5 Ways to Find Your Sound as a Music Producer
“The greatest challenge as a musician isn’t finding your sound.
The greatest challenge is to find your sound, and then lose it.” – Philip Glass
How do you find “your sound”? This is maybe the age-old question for music producers.
It’s one thing to be able to figure out how to produce in a certain style. It’s another thing to be able to produce tracks that sound just as good as your favorite producers.
But to find your own music style — to make songs that sound like you — well, that might be the most difficult challenge of all.
Look, I went through all those stages producing as Hyperbits. I spent years trying to imitate my favorite artists. Hell, I even got pretty damn good at it and got some tracks signed to some pretty cool labels.
But when I started The Rooftop Boys, the big difference was that we had our own sound. And the numbers showed — I’m talking millions of streams in a matter of weeks.
Everyone always asks — how do you make your own sound as a music producer?
My answer is below. I’ve used these strategies, and so have some of the best producers in the world.
1. Make a Thousand Songs
If you want to find your sound, there is no shortcut to putting in the hours to actually find it.
Yes, I mean this point literally — make 1,000 songs. Not 1,000 releases, or 1,000 finished, mixed, and mastered productions, but 1,000 songs.
A song can be a demo idea with rough sound design and a rudimentary arrangement, or even just five or six instances of pianos and strings that spell out the melodic content for a track. They don’t have to be ready to release — in fact, they might be far from it.
The key is to make TONS of songs.
Diplo recently did an interview at Oxford. He said that in the almost 20 years he’s been producing, he’s released about 500 records — but, in that amount of time, he’s made about 5,000 songs, the majority of which we will never hear.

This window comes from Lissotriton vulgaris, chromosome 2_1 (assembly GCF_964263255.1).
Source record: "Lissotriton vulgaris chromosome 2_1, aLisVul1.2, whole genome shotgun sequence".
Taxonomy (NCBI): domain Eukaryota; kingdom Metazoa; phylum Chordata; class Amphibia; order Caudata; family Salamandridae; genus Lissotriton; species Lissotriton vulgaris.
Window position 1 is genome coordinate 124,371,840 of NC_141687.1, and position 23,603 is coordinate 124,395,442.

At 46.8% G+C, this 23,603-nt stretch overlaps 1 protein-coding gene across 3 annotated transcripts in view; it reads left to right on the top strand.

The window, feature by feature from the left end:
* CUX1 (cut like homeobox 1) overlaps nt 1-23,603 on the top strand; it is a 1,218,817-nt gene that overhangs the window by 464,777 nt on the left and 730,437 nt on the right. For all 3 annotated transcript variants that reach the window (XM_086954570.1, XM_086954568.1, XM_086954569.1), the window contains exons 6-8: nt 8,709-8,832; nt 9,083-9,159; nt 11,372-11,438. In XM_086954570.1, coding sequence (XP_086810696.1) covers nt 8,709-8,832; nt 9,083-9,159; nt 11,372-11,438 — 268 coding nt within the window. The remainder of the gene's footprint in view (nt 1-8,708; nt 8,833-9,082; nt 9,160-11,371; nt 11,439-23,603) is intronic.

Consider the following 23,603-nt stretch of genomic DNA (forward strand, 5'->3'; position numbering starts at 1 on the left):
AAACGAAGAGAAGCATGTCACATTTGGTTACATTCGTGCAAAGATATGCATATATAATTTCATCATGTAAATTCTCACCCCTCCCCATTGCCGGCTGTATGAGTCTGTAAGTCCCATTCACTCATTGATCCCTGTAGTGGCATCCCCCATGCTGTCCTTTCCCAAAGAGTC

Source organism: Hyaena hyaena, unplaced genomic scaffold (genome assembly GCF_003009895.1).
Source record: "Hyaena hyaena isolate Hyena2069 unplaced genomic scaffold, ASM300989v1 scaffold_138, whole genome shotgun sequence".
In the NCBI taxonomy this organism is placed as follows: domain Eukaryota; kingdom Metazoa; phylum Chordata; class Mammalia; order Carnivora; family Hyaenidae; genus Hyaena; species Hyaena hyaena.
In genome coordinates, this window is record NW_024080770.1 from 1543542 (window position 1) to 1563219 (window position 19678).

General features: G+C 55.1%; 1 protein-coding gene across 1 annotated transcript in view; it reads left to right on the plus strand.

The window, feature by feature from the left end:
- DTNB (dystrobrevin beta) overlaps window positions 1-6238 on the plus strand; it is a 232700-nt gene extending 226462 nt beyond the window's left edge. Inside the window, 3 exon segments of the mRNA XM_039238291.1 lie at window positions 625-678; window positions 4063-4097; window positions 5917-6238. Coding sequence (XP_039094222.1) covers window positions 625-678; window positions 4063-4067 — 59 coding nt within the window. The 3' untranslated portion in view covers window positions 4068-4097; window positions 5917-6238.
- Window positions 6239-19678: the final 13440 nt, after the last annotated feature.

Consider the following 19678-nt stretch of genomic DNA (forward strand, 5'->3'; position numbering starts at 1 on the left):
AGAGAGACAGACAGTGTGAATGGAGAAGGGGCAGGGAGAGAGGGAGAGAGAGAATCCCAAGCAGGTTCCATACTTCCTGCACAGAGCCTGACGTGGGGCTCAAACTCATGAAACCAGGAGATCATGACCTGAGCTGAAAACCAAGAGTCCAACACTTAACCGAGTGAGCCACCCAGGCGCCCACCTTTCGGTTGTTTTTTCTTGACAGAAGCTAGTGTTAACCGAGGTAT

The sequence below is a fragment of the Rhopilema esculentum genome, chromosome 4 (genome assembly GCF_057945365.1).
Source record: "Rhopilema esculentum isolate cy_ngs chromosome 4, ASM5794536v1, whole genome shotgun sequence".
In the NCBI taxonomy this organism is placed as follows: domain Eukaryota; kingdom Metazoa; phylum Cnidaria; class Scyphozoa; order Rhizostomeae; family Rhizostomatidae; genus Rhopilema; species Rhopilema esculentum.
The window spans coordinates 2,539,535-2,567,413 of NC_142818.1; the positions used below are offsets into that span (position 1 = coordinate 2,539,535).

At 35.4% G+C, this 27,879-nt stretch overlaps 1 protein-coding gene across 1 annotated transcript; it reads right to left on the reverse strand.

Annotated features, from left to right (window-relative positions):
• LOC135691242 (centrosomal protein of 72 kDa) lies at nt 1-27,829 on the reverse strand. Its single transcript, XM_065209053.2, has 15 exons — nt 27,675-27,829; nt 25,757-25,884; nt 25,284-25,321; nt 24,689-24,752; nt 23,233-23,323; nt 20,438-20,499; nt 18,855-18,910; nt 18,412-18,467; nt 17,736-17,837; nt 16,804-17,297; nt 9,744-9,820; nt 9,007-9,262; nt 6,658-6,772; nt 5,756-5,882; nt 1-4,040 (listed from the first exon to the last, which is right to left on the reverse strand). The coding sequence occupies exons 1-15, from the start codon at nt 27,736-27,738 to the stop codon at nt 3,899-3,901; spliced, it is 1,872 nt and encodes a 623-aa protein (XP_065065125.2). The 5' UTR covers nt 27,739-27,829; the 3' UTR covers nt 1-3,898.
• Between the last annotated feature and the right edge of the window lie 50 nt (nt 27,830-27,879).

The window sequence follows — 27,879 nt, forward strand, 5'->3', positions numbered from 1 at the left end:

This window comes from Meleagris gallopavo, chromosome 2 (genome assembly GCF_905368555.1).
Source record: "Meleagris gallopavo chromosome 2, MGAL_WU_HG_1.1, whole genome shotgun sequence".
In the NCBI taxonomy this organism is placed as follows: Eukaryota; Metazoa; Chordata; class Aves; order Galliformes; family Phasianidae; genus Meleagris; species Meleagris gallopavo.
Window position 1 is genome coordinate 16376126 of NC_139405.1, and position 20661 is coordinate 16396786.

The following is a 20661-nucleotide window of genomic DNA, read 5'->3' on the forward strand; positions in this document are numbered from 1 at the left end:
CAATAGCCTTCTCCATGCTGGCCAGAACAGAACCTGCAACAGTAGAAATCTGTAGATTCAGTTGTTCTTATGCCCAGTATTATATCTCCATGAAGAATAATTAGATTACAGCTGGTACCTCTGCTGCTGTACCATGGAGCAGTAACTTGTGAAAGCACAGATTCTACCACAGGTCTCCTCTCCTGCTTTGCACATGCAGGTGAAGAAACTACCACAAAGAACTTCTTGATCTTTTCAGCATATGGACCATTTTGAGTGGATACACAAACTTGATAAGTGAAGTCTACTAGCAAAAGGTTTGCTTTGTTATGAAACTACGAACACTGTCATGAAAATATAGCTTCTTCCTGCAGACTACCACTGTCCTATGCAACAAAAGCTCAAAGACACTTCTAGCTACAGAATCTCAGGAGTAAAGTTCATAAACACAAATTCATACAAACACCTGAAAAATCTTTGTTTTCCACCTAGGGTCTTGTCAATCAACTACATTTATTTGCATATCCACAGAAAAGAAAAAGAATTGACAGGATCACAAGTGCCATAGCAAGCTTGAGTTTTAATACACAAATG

This is the kind of output you need to make your own style of music — and let’s be honest, between Major Lazer, Jack Ü, Silk City, and all his other projects, Diplo has done exactly that.
This is no easy feat. If you write 3 songs per week, that means you write 156 songs per year, and it will take you about 6 years to reach your goal of 1,000.
But along the way, you will develop your own style of composition and production that nobody else in the world can replicate.
That is how you find your sound.
2. Use a Piece of Gear that Nobody Else Uses
Using an instrument or a piece of gear that nobody else has access to will help you create music with your own sound.
In most cases, you can do this with vocals. Rock bands and rappers sound different for each other largely through having unique vocalists.
Can you sing? Or do you have a friend who can sing on a lot of your tracks? Be careful, using vocals from Splice that everyone else has access to is an easy way to sound just like everybody else.
Or, do you play an instrument? Can you get an unusual or rare piece of gear? Is there a software synth that you can use that isn’t so popular?
These will all help you sound different.
3. Use a Favorites Folder and Save Your Personal Presets
This is something we live and die by at Hyperbits HQ and something that revolutionizes our students’ workflow in Hyperbits Masterclass.
Make a Favorites Folder of your go-to samples. When producing, use these samples as placeholders while you’re writing track ideas (i.e. your songs).
Not only will this save you time digging through sample packs when writing ideas, but many of these samples will make the final version of a production, giving your tracks more continuity.